5 Aug

Here’s Why Live Streaming Could Help Scale Your Startup

Viya selling to audiences in April.

Are you looking for new, affordable ways to reach your customers?

When the world entered lockdown last year, the phenomena of bulk-buying and online shopping boomed. In the confusion of the pandemic’s early days, grocery e-commerce soared as people began to embrace the safe, distanced advantage of electronically buying products via online services. The thing is, online shopping is just so easy; the seamlessness of hassle-free checkouts, free delivery, and the ability to see every possible product laid in front of you, without having to repeatedly trod up and down isles.

Nearly half of this boom in e-commerce is set to stick, and for good reason. Yet, with recorded highs in online-activity history, startups faced a contemporary dilemma. How do you provide consumers with an online shopping experience, interchangeable with one as exciting as real-life? 

 In-steps Live Streaming. Live streaming is the online streaming of media – simultaneously recorded and broadcasted in real-time.

Live television, reinvented

Live streaming is the evolutionary descendant of live TV. Television revolutionized the twentieth century world of news and media by allowing exploration of a realm beyond the living room. Commercial TV as a medium for advertising generated greater revenue than ever before. In a similar way, livestreaming has advanced the concept of instant access by surpassing the limited mobility of a physical television itself. What livestreams provide, is a far more portable version of the traditional QVC and teleshopping model.  

The human aspect of live streaming 

if navigated successfully, the livestream model is a virtual browsing platform heavily reliant on the leverage of social media influencers. The human aspect of live streaming is key to its triumph; a relationship fostered between influencer and viewer is a way of reeling-in potential consumers, who, once tuned-in, are fed information about a product and brand that replace a flat online description. The turn of the decade has advanced e-commerce at groundbreaking speed, but consumers are still craving a ‘human’ buying experience that retailers have been driven to recreate online.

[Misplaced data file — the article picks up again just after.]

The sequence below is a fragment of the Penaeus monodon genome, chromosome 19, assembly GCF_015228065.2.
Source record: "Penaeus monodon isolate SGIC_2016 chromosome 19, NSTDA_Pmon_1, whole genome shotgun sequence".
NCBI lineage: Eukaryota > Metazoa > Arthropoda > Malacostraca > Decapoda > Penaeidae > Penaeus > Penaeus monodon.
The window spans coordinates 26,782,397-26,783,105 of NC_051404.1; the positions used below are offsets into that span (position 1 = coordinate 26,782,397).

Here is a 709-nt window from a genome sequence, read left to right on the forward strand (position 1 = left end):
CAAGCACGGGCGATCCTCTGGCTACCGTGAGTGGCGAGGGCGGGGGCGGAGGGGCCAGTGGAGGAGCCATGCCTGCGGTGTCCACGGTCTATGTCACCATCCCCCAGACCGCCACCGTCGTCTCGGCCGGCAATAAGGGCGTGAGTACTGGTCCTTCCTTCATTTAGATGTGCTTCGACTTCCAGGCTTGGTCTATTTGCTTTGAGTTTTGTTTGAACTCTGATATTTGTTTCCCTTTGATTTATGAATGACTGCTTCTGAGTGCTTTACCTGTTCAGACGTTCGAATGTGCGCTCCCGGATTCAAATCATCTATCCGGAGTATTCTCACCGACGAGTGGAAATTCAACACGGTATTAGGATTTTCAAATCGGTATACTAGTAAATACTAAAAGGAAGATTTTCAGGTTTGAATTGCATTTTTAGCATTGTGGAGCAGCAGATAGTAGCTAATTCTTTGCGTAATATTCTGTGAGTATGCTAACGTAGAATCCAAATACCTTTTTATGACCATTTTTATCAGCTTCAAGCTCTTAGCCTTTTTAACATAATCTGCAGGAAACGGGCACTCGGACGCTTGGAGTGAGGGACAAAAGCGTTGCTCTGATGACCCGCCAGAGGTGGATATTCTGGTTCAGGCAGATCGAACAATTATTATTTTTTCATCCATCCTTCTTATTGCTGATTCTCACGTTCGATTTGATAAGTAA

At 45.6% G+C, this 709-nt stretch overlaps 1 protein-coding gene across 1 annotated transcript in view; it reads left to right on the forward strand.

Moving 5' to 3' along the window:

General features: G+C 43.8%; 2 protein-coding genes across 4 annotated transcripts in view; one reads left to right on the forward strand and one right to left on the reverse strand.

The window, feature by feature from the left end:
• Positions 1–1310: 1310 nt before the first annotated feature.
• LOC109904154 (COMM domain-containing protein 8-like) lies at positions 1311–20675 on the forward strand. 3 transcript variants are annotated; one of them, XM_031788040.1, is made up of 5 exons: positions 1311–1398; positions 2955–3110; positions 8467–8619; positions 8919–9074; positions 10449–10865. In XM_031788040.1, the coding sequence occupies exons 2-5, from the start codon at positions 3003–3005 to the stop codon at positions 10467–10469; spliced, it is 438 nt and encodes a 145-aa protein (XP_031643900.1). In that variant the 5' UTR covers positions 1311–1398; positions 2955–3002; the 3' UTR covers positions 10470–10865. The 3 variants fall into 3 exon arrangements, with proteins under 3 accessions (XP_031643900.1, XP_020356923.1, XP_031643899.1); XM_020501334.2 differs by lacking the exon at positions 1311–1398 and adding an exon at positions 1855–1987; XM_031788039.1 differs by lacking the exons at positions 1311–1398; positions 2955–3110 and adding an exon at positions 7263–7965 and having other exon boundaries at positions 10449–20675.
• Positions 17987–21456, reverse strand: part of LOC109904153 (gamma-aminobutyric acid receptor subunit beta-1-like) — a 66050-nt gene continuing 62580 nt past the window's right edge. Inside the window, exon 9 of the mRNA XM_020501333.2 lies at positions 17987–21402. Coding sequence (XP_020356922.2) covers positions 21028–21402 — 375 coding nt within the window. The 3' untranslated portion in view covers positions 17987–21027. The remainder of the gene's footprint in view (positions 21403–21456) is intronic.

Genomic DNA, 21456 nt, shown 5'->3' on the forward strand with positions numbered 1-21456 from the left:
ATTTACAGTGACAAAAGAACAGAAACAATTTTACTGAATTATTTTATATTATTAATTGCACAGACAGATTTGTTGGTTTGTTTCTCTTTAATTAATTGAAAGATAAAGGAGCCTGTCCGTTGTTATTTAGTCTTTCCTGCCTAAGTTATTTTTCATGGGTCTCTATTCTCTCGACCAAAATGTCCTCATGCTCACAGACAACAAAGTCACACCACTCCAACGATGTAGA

Businesses should therefore consider influencer and livestream marketing in growing their business, as well as the challenges this brings. For example, Chinese live-streamer, Huang Wei, known more commonly by her performance name, Viya, hosts livestreams which attract up to 37 million viewers at a time. On Singles Day alone, China’s biggest annual shopping event, she generated 3 billion yuan (£330 million) in sales.

Her popularity (80.9 million online followers) has shown that live streaming product recommendations can work. However, the recent ad fines against her also act as a reminder that individuals and businesses should be be aware of regulation and policy around selling to social media audiences in real time, the potential for slip ups and the extra need for quality assurance checks. 

Online streaming is one of the fastest growing global industries  

For the most part however, the success of online streaming hasn’t gone unnoticed by global media brands, namely TikTok and Instagram. Both are set to double their e-commerce integrations through livestreams. Currently worth $30 billion, the video streaming market is predicted to reach a massive $70 billion by the end of this year. The ability to reach a wide audience at a relatively low cost is perhaps the main reason for live steaming’s exponential growth.  

Whilst the return to normality will predictably result in the pent-up demand for tangible shopping, live-streaming isn’t going anywhere and may just be key to helping your small business scale, grow and thrive.

Are you working on a winning business proposition? Check out how Floww can help you solve the common startup problems and take your funding prospects to the next level here. 

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